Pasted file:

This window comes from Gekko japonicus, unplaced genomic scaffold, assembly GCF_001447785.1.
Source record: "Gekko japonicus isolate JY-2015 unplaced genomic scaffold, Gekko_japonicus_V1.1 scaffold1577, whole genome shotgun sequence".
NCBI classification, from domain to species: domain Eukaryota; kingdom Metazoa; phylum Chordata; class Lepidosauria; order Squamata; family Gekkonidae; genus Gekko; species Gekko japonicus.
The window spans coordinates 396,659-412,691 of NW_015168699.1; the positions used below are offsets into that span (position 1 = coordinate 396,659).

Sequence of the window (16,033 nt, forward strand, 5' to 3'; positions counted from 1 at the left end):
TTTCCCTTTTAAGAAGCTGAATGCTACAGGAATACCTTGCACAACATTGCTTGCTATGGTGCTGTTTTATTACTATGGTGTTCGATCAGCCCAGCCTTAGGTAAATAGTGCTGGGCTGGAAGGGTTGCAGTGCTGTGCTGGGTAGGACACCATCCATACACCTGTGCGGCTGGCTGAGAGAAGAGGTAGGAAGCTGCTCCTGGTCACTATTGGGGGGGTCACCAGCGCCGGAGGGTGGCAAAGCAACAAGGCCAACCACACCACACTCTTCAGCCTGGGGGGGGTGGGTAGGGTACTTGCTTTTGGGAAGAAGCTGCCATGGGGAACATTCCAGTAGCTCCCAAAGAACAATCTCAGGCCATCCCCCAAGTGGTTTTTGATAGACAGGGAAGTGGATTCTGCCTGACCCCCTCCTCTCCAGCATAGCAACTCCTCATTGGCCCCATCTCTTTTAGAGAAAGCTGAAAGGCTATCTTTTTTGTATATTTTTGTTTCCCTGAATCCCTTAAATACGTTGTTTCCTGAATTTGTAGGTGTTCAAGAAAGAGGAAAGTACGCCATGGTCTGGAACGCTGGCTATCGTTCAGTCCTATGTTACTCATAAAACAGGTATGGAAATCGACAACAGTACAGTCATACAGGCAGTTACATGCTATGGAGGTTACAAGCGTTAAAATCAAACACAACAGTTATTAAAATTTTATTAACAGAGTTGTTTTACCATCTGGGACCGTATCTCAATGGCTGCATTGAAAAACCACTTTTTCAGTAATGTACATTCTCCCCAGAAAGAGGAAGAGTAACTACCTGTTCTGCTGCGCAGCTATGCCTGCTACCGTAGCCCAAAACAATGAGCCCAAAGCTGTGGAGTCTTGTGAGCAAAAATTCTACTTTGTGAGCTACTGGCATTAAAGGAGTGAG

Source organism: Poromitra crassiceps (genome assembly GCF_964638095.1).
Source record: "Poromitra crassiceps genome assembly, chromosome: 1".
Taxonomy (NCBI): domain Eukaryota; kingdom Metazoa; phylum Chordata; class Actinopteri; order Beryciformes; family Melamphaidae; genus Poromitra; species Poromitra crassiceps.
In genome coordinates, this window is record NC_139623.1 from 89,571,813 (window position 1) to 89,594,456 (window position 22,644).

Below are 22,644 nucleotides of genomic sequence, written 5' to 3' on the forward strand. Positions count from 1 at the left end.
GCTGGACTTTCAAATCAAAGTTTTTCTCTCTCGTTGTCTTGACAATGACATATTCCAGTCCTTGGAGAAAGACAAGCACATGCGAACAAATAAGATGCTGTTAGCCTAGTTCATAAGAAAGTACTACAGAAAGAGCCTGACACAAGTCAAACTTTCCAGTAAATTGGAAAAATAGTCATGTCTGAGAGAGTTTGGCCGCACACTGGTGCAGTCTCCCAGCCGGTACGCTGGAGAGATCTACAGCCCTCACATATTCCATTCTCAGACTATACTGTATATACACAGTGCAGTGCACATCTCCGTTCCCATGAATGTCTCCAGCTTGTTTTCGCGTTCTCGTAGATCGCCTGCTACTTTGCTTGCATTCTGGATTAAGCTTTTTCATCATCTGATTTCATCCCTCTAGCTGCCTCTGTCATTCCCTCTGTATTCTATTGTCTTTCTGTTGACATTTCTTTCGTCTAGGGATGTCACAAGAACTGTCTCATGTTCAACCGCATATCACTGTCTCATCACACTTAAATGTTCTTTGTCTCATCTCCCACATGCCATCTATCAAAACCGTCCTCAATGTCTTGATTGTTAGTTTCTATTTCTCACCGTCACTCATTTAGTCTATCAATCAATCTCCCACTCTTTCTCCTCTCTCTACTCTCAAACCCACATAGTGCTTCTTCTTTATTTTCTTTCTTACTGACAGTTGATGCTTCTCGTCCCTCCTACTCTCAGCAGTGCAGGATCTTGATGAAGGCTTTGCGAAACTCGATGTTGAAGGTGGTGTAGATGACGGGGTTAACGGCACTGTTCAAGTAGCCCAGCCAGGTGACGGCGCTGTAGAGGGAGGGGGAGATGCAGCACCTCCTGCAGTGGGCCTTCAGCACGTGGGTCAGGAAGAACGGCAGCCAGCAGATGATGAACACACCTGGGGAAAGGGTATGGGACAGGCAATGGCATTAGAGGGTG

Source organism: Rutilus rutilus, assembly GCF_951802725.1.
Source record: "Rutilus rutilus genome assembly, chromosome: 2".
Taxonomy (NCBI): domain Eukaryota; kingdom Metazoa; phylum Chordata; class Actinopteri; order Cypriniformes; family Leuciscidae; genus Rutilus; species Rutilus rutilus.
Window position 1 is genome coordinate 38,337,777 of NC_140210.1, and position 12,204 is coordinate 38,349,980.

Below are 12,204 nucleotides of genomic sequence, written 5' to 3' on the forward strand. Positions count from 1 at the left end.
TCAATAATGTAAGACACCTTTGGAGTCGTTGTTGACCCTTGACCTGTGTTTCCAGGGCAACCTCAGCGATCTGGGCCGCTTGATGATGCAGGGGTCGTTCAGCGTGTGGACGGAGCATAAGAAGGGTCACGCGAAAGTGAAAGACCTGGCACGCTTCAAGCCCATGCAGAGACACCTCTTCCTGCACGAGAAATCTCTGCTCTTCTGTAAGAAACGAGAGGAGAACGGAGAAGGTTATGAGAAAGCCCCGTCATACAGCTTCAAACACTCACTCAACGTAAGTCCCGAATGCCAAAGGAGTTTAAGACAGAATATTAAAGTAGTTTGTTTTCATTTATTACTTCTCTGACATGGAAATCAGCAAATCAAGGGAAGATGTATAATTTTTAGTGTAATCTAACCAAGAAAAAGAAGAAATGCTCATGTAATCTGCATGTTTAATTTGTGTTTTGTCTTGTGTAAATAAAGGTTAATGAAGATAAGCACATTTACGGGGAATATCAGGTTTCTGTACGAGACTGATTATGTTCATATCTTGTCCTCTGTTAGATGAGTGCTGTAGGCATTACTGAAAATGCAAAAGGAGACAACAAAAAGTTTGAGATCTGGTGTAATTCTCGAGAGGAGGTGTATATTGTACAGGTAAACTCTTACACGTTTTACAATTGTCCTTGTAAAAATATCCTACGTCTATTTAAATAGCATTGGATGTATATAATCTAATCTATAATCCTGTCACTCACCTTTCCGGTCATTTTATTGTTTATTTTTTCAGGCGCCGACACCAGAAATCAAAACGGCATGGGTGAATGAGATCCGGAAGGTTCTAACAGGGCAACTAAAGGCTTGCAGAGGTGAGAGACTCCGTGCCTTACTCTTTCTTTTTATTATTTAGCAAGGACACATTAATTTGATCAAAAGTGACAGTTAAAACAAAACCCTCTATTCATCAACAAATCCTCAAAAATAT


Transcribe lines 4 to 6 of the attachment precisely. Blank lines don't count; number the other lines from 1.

The window spans coordinates 396,659-412,691 of NW_015168699.1; the positions used below are offsets into that span (position 1 = coordinate 396,659).

Sequence of the window (16,033 nt, forward strand, 5' to 3'; positions counted from 1 at the left end):
TTTCCCTTTTAAGAAGCTGAATGCTACAGGAATACCTTGCACAACATTGCTTGCTATGGTGCTGTTTTATTACTATGGTGTTCGATCAGCCCAGCCTTAGGTAAATAGTGCTGGGCTGGAAGGGTTGCAGTGCTGTGCTGGGTAGGACACCATCCATACACCTGTGCGGCTGGCTGAGAGAAGAGGTAGGAAGCTGCTCCTGGTCACTATTGGGGGGGTCACCAGCGCCGGAGGGTGGCAAAGCAACAAGGCCAACCACACCACACTCTTCAGCCTGGGGGGGGTGGGTAGGGTACTTGCTTTTGGGAAGAAGCTGCCATGGGGAACATTCCAGTAGCTCCCAAAGAACAATCTCAGGCCATCCCCCAAGTGGTTTTTGATAGACAGGGAAGTGGATTCTGCCTGACCCCCTCCTCTCCAGCATAGCAACTCCTCATTGGCCCCATCTCTTTTAGAGAAAGCTGAAAGGCTATCTTTTTTGTATATTTTTGTTTCCCTGAATCCCTTAAATACGTTGTTTCCTGAATTTGTAGGTGTTCAAGAAAGAGGAAAGTACGCCATGGTCTGGAACGCTGGCTATCGTTCAGTCCTATGTTACTCATAAAACAGGTATGGAAATCGACAACAGTACAGTCATACAGGCAGTTACATGCTATGGAGGTTACAAGCGTTAAAATCAAACACAACAGTTATTAAAATTTTATTAACAGAGTTGTTTTACCATCTGGGACCGTATCTCAATGGCTGCATTGAAAAACCACTTTTTCAGTAATGTACATTCTCCCCAGAAAGAGGAAGAGTAACTACCTGTTCTGCTGCGCAGCTATGCCTGCTACCGTAGCCCAAAACAATGAGCCCAAAGCTGTGGAGTCTTGTGAGCAAAAATTCTACTTTGTGAGCTACTGGCATTAAAGGAGTGAG